I do not recommend doing this trek in the winter or the monsoon for the following reasons:

  • Between December and mid March heavy snow can block the Sele Le Pass.
  • Also, teahouses above Ghunsa (in Kambachen and Lhonak) and in Sele Le Pass Camp, Cheram, Ramche, and Torongding can be closed in the winter.
  • In the monsoon (summer) trails are slippery and some exposed sections are prone to landslides and rockfalls.

Note: Check with your operator for recommendations on when to trek Kanchenjunga

Required permits

You will need two permits for Kanchenjunga. Your operator will obtain these for you.

1. Kanchenjunga Conservation Area Project Entry Permit

  • Kanchenjunga Conservation Area Permit can be obtained in Ghunsa.
  • This will cost USD 25 per person.
  • No photographs are required.
  • No prior application is required.

2. Kanchenjunga Restricted Area Entry Permit

  • This should be obtained in Kathmandu before setting off on your trek. This means prior application is required, done by your operator. No photographs are required. Please note the issuing office is closed on Saturdays and public holidays to please take this into account when making your plans.
  • The permit will cost USD 20 per person per week.
    • For Kanchenjunga North Base Camp you will need one week.
    • For Kanchenjunga Circuit you will need two weeks.
    • For Kanchenjunga South Base Camp you will need one week.

Note: Your original passport is required to obtain the permits. But should you need your passport at that time, the permits can be obtained with a copy of your passport’s main page and copy of your flight tickets.

What to pack?

Only pack what you absolutely need!

Destination of the day – Lhonak

I have seen people packing too much and too little. And remember, having a porter doesn’t mean you can bring everything! He needs to be able to walk for the same number of days too. Pack wisely and thoughtfully. You can leave your unnecessary belongings in Kathmandu in your hotel or operators office.

How difficult is the Kanchenjunga circuit trek?

kanchenjunga trekking difficulty
A view from top of Sele Le Pass

At 5200 m, on this trek that is at Pang Pema, there is only 50% oxygen. Our normal effective oxygen is at 11%. So at 5200 m we can say this is a “Very High” altitude category. Every step will feel like running a marathon.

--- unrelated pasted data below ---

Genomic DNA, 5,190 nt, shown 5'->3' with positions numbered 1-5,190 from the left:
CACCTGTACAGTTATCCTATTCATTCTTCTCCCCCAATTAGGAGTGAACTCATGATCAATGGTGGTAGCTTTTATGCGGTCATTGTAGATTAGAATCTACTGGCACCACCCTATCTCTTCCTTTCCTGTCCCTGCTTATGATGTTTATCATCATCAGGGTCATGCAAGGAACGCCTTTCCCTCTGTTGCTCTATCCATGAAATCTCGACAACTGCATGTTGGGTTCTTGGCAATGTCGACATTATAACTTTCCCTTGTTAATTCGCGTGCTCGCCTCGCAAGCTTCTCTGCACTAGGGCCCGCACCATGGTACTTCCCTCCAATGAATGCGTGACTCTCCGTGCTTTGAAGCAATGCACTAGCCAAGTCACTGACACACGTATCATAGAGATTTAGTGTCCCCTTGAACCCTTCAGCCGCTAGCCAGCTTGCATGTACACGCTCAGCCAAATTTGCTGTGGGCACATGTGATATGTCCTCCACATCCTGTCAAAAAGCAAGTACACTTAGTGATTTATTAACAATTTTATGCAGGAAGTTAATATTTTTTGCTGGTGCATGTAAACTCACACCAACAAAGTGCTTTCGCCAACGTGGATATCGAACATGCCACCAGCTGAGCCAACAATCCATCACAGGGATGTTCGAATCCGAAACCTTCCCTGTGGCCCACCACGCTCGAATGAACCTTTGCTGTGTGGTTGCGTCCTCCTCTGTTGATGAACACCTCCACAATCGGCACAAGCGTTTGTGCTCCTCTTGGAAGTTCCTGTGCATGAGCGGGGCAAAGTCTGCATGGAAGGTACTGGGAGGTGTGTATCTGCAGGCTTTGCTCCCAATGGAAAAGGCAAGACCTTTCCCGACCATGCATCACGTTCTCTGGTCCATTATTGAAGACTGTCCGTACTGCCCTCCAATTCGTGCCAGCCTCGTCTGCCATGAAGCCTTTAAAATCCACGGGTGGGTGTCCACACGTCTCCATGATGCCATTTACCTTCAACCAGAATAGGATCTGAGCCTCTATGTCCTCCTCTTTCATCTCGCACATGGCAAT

Basically then, you need to be fit (but not super fit) to do the Kanchenjunga circuit trek.

Since many people ask me about this, I have written a separate post on this topic. Check it here.

Kanchenjunga circuit route and itineraries

kanchenjunga itinerary
A view from Kanchenjunga South Base Camp

You have basically three routes to choose from. I did the circuit, which is the longest and hardest amongst the three. I recommend this route among the three options.

You can check the detailed day by day itinerary on my separate post. First, take a look at the outline itinerary for these 3 options below:

Kanchenjunga Circuit Trek

Highly recommended this is the longest and hardest of the 3 options. It takes 20 days from Kathmandu to Kathmandu. It is also highly recommended you do this in a clockwise direction (for altitude acclimatization reasons).

Day 1Kathmandu to Bhadrapur Flight & Drive to Ilam
Day 2Ilam to Taplejung & Taplejung to Tapethok Drive
Day 3Tapethok to Sekathum
Day 4Sekathum to Amjilosa
Day 5Amjilosa to Gyabla
Day 6Gyabla to Ghunsa
Day 7Acclimatization Day
Day 8Ghunsa to Kambachen
Day 9Acclimatization Day
Day 10Kambachen to Lhonak
Day 11Day Trip to Pang Pema
Day 12Lhonak to Ghunsa
Day 13Ghunsa to Sele Le Pass Camp
Day 14Sele Le Pass Camp to Cheram
Day 15Day Trip to Kanchenjunga South Base Camp
Day 16Cheram to Torongding
Day 17Torongding to Yamphuding
Day 18Yamphuding to Khamdime
Day 19Khamdime to Bhadrapur Drive
Day 20Bhadrapur to Kathmandu Flight

Kanchenjunga North Base Camp Trek

This is the second longest amongst the 3 options at 17 days Kathmandu to Kathmandu. This route takes you exclusively to the North Base Camp, skipping Sele Le Pass and the South Base Camp.

Day 1Kathmandu to Bhadrapur Flight & Drive to Ilam
Day 2Ilam to Taplejung & Taplejung to Tapethok Drive
Day 3Tapethok to Sekathum
Day 4Sekathum to Amjilosa
Day 5Amjilosa to Gyabla
Day 6Gyabla to Ghunsa
Day 7Acclimatization Day
Day 8Ghunsa to Kambachen
Day 9Acclimatization Day
Day 10Kambachen to Lhonak
Day 11Day Trip to Pang Pema